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Florida Probate Blog

Posts Tagged: testamentary capacity

Assessing Testamentary Capacity

Written by on Dec 10, 2008| Posted in: Estate Litigation

A Call For Help from the Probate Bar to the Psychology Clinicians The dramatic increase of cases challenging the validity of wills based on the deficient mental capacity of the person making the will has been measured, verified, and commented on by many legal observers. The reason for the increase in probate litigation is subject to debate; however, I have found in my discussions with other trust and estate practitioners that most will agree the relevant factors causing the increase include the rapidly growing number of older persons with medical and psychiatric problems affecting their mental and cognitive ability; the tremendous transfer of wealth taking place between the World War II and baby boomer generations and the change in the traditional nuclear family. See Daniel Marson and Laurie Zebley, The Other Side of the Retirement Years: Cognitive Decline, Dementia, and Loss of Financial Capacity, 41 Ret.Plan. 30 (2001); Harold T. […]

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Testamentary Capacity: Do We Need Legal Reform?

Written by on Nov 11, 2008| Posted in: Estate Litigation

Previous blog posts have discussed the fundamentals of will contests in Florida. These actions occur when a will is offered for probate (See Post dated October 28, 2008 What is the Definition of Probate) which is always after the testator has died. One of the most common grounds for a person seeking to invalidate a will offered for probate is that the will was executed at a time when the testator (the person signing the will) lacked testamentary capacity. The legal standard for testamentary capacity is that the testator knew the nature and extent of his or her property, the natural objects of his or her bounty (property) and the contents of his or her estate plan. See, In re Estate of Tolin, 622 So.2d 988, 990 (Fla. 1993). Since the person signing the will isn’t alive to testify or be examined in order to determine testamentary capacity, the court […]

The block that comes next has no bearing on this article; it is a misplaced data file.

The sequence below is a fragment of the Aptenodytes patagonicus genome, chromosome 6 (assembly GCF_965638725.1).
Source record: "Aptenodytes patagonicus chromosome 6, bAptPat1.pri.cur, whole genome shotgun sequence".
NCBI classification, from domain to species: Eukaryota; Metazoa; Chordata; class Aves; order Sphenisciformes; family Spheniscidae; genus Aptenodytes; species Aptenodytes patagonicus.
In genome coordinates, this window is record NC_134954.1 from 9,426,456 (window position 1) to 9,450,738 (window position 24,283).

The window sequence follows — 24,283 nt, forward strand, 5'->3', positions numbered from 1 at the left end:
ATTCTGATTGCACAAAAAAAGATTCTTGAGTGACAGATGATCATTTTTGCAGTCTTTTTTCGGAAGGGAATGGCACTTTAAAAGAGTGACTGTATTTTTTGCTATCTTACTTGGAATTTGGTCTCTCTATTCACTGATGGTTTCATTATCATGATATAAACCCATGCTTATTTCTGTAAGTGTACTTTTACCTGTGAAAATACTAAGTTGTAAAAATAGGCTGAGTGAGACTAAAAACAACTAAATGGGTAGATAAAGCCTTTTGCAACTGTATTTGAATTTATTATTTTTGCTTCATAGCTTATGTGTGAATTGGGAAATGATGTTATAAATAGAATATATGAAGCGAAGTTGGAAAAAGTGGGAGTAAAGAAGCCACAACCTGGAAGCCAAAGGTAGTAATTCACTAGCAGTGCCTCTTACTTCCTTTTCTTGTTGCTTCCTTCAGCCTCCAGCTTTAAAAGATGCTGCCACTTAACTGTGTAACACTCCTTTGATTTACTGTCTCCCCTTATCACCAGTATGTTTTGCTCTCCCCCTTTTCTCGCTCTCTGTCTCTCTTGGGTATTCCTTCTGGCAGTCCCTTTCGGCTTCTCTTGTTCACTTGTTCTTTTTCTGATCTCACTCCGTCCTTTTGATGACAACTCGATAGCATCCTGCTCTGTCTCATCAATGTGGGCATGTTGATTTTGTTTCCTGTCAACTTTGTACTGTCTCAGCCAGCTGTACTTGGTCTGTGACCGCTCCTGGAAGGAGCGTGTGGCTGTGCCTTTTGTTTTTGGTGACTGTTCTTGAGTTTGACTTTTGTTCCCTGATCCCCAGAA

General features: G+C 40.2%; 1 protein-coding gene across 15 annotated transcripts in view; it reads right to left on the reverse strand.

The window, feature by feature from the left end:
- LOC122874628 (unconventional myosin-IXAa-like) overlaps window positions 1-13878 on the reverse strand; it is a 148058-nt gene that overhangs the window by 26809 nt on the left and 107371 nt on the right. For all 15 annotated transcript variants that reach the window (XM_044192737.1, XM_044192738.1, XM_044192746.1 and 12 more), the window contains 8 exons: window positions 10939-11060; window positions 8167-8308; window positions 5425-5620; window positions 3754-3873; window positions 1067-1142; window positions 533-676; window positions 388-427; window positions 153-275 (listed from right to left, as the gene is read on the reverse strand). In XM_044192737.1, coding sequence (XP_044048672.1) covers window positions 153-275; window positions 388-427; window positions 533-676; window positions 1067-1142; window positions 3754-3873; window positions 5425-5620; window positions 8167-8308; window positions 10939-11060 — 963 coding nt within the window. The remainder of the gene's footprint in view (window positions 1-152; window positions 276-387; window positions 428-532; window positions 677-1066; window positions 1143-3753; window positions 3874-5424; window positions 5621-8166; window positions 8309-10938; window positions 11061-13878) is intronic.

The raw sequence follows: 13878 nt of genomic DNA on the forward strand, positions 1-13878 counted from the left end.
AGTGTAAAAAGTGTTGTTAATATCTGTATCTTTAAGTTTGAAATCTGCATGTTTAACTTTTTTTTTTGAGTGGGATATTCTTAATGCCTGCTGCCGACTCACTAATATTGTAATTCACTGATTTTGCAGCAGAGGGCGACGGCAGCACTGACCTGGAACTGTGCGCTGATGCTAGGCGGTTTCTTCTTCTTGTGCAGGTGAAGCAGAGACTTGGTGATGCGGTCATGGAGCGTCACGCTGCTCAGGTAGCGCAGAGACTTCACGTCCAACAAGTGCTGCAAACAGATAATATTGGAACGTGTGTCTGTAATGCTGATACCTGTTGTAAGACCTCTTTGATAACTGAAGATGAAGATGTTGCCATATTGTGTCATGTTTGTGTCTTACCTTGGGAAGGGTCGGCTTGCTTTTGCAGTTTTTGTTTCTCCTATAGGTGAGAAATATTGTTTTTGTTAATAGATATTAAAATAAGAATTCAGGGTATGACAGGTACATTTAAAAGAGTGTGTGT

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Will Contest Florida: Evidence of Dementia?

Written by on Sep 25, 2008| Posted in: Probate Litigation

WILL CONTEST FLORIDA Proving Incapacity: How Can You Determine Whether Dementia Played a Role in the Will Change? Tested Methods for a Challenging Evidentiary Task In an earlier blog, I reminded readers that Florida is home to the nation’s largest geriatric population, many of whom are vulnerable to exploitation due to the infirmities of age and diminished mental capacity. A recent study discovered that the prevalence of dementia is estimated to double every five years in the elderly, growing from a disorder that affects 1 percent of persons 60 years old to a condition afflicting approximately 30 percent to 45 percent of persons 85 years old. It Just Doesn’t Make Any Sense Many times I am asked to represent persons who don’t live in Florida and don’t see their elderly Florida relatives on a daily basis. During their visits to Florida they notice a change in their elderly relative’s behavior, […]

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Will Execution Florida

Written by on Sep 23, 2008| Posted in: Probate Litigation

WILL EXECUTION FLORIDA Tale of the Tape: Should a Lawyer Videotape the Execution of a Will? I am frequently asked by probate administration attorneys whether they should make a video recording of a will execution in cases where they anticipate there will be probate litigation involving a will contest after the testator’s death. While video recording generally is considered relevant evidence in a trial involving allegations of undue influence and testamentary capacity, I have experience mixed results from the use of these recordings. This is due primarily to the elementary psychological precept that different people perceive the same stimuli and arrive at quite different conclusions. Nevertheless, there are a few fundamental rules to keep in mind when a probate administration attorney decides or is asked to video record a will execution for potential use in a later probate litigation trial. Discretion Remember that the ultimate decision of whether the video […]

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